Latch: A moveable, usually spring-loaded pin or bolt, which is part of a lock mechanism, and engages a socket or clip on a door jamb, retaining the door closed.

Light: This refers to an individual pane of glass within a door e.g. a ‘2 light’ door has two panes of glass.

Lippings: These create the door edge and can be reduced slightly in size to fit a specific door opening, without exposing the inner core of the door. Solid lippings (as long as they are large enough) allow the edges of doors to be modelled to form rebated pairs.

Low-E Glass: Glass which has been factory coated with a thin layer of material, nearly clear, which acts to absorb and reflect heat and light energy.

Mortice & Tenon (M&T): Method of joint construction. Traditionally how an external door was constructed.

Mullion: A post or divider which runs from sill to frame top in a multi-panel door, door, or door and side light assembly.  

Pre-finished: A pre-finished door is one that is ready painted or varnished.

Pocket Door: This is a sliding door system that is built into the wall, so that the door disappears on opening completely into the pocket.  A popular, contemporary door solution that is ideal for properties with limited space.

Primed: Doors that have been prepared with an undercoat ready for a top coat finish.

Rebating: This makes doors into a pair, by machining a groove into the edges of two doors, creating a partial overlap where the doors meet.

Semi-Solid Core: The centre of the door is part solid and part cellular components.

Shaker Style: This type of door has a simple, flat, recessed centre panel and usually no detailing. Most often the shaker style doors have right angled edges, although occasionally you will find those that have a slight bevelled finish.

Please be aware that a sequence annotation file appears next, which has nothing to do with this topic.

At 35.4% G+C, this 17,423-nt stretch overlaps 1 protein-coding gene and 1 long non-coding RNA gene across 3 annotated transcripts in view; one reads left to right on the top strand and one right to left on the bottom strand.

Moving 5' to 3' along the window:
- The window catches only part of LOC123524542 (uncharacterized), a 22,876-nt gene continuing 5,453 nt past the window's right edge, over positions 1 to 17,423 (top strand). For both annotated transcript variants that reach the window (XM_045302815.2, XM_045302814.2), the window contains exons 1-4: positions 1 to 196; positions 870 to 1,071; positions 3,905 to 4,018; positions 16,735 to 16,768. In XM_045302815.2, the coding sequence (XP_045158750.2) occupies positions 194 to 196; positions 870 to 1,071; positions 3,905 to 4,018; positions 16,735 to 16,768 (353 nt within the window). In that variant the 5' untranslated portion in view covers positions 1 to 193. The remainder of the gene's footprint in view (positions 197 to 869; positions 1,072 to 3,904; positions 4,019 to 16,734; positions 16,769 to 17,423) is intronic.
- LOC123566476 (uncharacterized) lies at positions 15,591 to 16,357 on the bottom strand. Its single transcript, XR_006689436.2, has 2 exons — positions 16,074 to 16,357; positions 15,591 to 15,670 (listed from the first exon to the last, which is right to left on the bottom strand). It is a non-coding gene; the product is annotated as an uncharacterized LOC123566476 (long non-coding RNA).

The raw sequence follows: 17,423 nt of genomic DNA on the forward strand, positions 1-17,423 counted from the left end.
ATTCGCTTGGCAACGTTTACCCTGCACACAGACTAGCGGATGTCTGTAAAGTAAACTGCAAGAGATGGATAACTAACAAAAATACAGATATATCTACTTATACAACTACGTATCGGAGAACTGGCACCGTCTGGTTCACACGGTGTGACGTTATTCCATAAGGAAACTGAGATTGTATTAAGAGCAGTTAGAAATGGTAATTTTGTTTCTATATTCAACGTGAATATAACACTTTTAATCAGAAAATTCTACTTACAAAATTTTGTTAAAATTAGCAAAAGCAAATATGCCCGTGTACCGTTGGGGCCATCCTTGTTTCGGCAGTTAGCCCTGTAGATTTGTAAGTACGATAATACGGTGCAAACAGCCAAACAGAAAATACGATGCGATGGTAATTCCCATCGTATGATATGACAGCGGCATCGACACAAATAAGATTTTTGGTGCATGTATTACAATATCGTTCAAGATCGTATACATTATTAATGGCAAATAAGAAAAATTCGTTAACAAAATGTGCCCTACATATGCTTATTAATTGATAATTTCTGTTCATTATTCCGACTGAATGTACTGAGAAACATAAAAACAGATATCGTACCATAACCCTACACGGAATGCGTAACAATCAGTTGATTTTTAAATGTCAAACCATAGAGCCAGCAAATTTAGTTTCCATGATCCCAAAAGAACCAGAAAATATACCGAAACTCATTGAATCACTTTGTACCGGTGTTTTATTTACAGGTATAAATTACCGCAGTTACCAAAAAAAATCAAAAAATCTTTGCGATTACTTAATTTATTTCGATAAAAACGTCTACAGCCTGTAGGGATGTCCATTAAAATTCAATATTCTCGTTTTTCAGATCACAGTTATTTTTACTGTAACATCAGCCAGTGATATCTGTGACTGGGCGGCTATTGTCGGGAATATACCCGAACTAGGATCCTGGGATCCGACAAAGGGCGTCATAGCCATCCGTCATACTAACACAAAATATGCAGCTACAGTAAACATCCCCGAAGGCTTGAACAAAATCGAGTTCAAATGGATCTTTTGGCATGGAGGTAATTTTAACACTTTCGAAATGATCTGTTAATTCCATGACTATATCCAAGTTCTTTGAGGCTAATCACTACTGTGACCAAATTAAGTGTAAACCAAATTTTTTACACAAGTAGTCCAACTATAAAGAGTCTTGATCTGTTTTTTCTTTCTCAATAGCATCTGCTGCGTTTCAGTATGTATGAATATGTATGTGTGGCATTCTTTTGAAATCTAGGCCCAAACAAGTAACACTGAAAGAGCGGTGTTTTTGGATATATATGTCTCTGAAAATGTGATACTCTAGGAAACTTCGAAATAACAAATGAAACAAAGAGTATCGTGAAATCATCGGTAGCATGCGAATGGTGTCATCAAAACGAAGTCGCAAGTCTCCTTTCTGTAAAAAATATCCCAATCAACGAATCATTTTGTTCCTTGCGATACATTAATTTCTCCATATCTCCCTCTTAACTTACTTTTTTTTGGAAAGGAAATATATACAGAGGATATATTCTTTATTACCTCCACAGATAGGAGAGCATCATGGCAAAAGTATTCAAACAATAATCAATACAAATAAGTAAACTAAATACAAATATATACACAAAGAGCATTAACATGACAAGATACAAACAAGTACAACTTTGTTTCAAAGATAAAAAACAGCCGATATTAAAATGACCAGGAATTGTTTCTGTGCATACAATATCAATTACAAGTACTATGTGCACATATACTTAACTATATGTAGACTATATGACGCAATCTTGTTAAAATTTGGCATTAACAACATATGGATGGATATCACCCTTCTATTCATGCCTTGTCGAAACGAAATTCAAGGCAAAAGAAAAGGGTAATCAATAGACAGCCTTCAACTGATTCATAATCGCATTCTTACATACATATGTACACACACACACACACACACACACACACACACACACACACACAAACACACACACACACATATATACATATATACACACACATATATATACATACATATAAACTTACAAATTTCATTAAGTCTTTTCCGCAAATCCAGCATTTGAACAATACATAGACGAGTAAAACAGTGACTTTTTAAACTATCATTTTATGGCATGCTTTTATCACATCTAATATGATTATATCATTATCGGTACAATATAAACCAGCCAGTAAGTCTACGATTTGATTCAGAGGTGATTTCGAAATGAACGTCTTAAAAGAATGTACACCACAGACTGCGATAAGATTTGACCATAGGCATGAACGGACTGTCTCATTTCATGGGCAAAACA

Sidelight: A panel which is usually fixed at the side of a hinged door. A sidelight is normally a narrow panel of glass set alongside a larger door. Side Lights almost always contain glass lights.

Skirting: This is a decorative wooden board running along the bottom of an interior wall, to finish the join between the wall and the floor.

Smoke Seal: A Smoke Seal is basically a barrier on fire doors that prevent the flow of deadly and hazardous fumes travelling from room to room. It works by being placed between the door frame and the door on all sides. By preventing smoke passing through the gaps between the door and frame, allowing more time to escape as the rest of the building is not affected by heavy smoke. It is important to have a Smoke Seal as inhalation of smoke kills more people than fires do! A smoke seal works differently from an intumescent strip, as it prevents the smoke spreading whereas an intumescent strip blocks off the fire itself.

Solid Core: A heavy and solid centre to a door, it is normally made from wood-based timber components.

Standard Core: Standard core doors have a cellular structure inside the door. This means that the door is lighter in weight than solid or semi-solid core doors and is well suited to domestic use.

Threshold: Another term for sill. The horizontal part of a door assembly fixed under the door panel and bearing on the floor.

Triple-Glazed: Three layers of glass with a sealed airspace between the outer and inner sections help keep a building warm and to reduce noise from outside of a property. Used for more intricate glass designs.

Unfinished: The door is supplied prepared ready for a topcoat finish e.g. varnish or paint.

U-Value: A number which describes in specific terms, the ability of a material or assembly to transmit heat from outside to inside surfaces. Products with lower U-Values transmit less heat than those with higher values.

Veneer: A thin slice of timber used as a decorative material on the visible face of the door.

Warp: A permanent curvature or deviation from straightness, which can be induced in a part or assembly by a load or force, or by exposure to heat or moisture.